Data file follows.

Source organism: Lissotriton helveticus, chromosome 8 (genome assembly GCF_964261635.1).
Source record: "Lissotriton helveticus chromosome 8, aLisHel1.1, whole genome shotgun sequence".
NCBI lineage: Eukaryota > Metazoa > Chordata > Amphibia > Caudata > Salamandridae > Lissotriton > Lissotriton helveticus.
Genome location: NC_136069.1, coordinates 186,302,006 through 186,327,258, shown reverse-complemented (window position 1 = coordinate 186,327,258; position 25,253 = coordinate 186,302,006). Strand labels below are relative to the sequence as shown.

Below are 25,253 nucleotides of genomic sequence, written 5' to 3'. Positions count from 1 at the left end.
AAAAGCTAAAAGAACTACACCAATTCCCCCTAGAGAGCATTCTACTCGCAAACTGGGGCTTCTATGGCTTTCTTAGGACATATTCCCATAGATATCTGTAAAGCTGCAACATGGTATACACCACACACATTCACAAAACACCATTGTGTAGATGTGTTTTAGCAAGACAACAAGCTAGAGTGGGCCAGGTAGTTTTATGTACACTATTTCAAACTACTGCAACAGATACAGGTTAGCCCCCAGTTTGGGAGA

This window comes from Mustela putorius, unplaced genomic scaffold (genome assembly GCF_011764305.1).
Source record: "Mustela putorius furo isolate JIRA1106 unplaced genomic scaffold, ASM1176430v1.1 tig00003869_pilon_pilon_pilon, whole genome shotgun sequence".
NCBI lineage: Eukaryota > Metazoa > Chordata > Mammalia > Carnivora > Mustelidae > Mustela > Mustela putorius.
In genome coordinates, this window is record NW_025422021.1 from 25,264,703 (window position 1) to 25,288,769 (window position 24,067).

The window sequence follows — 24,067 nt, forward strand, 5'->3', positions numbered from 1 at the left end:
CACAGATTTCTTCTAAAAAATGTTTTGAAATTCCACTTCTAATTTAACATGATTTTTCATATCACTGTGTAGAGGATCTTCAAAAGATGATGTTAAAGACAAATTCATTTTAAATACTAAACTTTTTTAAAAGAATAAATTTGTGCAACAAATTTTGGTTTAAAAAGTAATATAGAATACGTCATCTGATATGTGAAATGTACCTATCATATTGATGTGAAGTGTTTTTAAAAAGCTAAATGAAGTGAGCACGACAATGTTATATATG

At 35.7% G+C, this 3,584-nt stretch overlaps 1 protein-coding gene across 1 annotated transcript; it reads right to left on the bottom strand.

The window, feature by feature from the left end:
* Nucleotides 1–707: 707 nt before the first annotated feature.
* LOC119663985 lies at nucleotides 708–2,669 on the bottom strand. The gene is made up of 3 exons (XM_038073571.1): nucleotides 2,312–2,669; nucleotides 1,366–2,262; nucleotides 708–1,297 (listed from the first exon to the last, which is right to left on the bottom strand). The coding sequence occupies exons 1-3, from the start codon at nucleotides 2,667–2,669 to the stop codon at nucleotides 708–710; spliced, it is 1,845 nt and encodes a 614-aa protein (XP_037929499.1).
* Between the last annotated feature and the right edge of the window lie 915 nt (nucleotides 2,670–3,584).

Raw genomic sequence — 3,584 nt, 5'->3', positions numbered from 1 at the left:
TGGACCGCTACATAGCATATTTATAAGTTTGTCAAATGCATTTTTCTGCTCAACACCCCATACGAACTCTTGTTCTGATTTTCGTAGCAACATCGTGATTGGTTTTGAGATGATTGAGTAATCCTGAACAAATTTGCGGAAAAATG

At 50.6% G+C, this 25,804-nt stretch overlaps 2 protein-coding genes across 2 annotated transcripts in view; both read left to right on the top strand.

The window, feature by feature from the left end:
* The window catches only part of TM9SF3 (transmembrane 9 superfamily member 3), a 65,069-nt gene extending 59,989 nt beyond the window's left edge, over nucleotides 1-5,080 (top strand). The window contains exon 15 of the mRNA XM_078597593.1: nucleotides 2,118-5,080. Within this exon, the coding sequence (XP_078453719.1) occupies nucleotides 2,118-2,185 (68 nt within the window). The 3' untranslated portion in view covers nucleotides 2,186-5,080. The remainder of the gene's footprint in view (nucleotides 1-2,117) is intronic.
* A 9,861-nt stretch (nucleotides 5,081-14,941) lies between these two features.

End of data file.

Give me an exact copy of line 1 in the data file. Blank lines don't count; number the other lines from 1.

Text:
Source organism: Lissotriton helveticus, chromosome 8 (genome assembly GCF_964261635.1).